• 1/2 cilantro bunch roughly chopped

Instructions
 

  • Add the 4 cups of water to a large pot and bring to a boil. Mix in the beef, garlic, and ginger allowing to simmer for 20 minutes, stirring occasionally.
  • Remove pot from heat and drain liquid, reserve broth for later. Set beef aside as well. Add the pot back to the stove and add cooking oil changing temp to medium heat. Add in the onions and cook until softened, about 5 minutes.
  • Add canned tomatoes to onions and cook for another 3-5 minutes until the tomatoes soften. Mix the beef back into the pot along with the remaining spices and tomato paste. Combine ingredients well.
  • Add the broth back into the pot and add any additional water needed to cover the beef completely. Bring mix to boil then turn down to a simmer for 1 hour. Make sure to stir frequently.
  • Once the beef is cooked through you can do your final taste test adding any additional seasoning you find necessary. Garnish with peppers and cilantro. Serve with rice, ugali, or naan bread.
Keyword African, Beef, Beef Curry, Curry, Kenya, Kenyan

(110) Luxembourg – Brun Lapskaus (Brown Stew)

Source: audleytravel.com

Today’s dish is from Luxumbourg, a small European country which is encompassed by France, Belgium, and Germany. It is known for being a very wealthy country due to its banking, industrial and steel sectors. Although it’s smaller than the state of Rhode Island it is full of historical forests, castles, and caverns.

The cuisine reflects its’ neighboring countries and immigrants from Portugal and Italy. Fresh water fish, beef, and poultry are commonly seen in their cooking and are considered a very important part of the meal. Many staple dishes here have root vegetables and potatoes, today’s dish is no different!

Today’s recipe was difficult to find. For whatever reason finding a more authentic dish of Luxembourg posed as a challenge, I was able to find this to try. I also found it seasonably appropriate and great for when you’re snowed in like I am currently- under 2 ft of snow! The tender beef is the show stopper here and complimented by a medley of vegetables.

The preparation and cooking was pretty simple. I opted to bring more color to the dish by purchasing the rainbow carrots and generously garnishing the stew with parsley. There’s tedious chopping, but in this dish it can be overlooked as the complexity is low.

We thought the stew was lovely and had a mild sweetness from the butter. The parsnips and carrots had flavors that stood out among the rest. The parsley lightened our palates and the stew. Overall it was a well rounded wholesome stew that was well seasoned, it was rated 8.25/10.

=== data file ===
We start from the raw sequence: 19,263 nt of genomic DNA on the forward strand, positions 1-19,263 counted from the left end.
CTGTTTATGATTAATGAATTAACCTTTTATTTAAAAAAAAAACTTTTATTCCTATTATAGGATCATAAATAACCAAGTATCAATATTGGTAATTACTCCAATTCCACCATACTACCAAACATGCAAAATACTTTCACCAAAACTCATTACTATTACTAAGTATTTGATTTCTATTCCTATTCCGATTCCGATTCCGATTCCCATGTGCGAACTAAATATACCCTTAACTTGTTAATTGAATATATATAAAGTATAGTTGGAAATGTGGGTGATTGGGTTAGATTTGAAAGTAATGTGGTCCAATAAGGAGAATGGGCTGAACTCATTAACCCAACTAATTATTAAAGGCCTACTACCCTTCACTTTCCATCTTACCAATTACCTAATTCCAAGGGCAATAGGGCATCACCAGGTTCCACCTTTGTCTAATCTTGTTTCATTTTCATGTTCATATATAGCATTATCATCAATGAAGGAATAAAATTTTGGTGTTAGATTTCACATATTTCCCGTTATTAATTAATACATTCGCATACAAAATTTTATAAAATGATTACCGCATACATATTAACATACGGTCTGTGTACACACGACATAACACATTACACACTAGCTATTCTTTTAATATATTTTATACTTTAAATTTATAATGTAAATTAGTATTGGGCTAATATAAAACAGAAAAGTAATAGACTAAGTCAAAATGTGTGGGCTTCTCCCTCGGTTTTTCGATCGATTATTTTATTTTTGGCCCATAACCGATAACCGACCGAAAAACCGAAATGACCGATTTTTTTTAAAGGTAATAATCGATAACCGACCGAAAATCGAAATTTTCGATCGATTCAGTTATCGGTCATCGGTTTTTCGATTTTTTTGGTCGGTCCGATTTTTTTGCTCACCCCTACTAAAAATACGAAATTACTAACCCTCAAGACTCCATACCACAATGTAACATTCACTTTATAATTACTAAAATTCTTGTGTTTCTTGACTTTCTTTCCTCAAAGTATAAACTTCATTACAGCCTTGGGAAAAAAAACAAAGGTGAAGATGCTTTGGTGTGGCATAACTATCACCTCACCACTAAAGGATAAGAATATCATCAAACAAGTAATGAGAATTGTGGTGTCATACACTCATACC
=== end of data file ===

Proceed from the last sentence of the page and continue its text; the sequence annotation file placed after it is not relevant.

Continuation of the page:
Ireland Day 2 – Irish Beef and Guinness Stew

Oh how beautiful a fresh pot of stew is on a cold night (that was the case we had this meal). Irish Guinness Stew is a classic and is comparable to France’s Boeuf Bourgignon (which you can find here).

The origins of Irish stew were thought to contain mutton otherwise known as older sheep. Due to its tougher consistency it was cooked for long durations of time, otherwise known as stewing or the nowadays slow cooking! According to Alan Davidson, a food expert/historian using neck or shank meat on the bone was thought to add more flavor. The very first stews primarily was made up of mutton, beef, or lamb, potatoes, and onions.

Over time other hearty veggies and herbs were added along with the well loved Guinness stout. The stout of course is characteristic of Ireland, the alcohol evaporating over time during the stewing process. The contribution Guinness brings is unmistakable. Another way to really pack in flavor is by browning the meat and scrapping any stuck bits from the bottom of the pot.

The recipe Ian used can be found here. He thought the recipe was straight forward and was enjoyable to see all the elements come together.

Ian served up a very hearty stew full of rich flavors and a variety of vegetables. The flavor was more “complex” and allowed for the perfect opportunity for bread dipping.. if only we had bought bread 🤷‍♀️Either way it got high marks with 9/10!

(100) Honduras – Enchiladas Hondureñas

Pulhapanzak Waterfall, Honduras. Source: wildfrontierstravel.com

Our 100th country can be found in Central America bordering El Salvidor, Guatemala, and Nicaragua. Honduras also borders two bodies of water- the Caribbean Sea and Pacific Ocean. Honduras can be translated to “great depths” and was named this by Christopher Columbus due to the great depths of the ocean along its shore. The hieroglyphs of the Mayan ruins in Honduras have given the most information of their history. The Copan Mayan ruins in particular have the most intact hieroglyphs which hold the most value. The country’s flag has 5 stars which represent all Central American countries, the center star representing Honduras. Honduras is a hot travel destination due to its rich history, tropical forests, and gorgeous coast lines.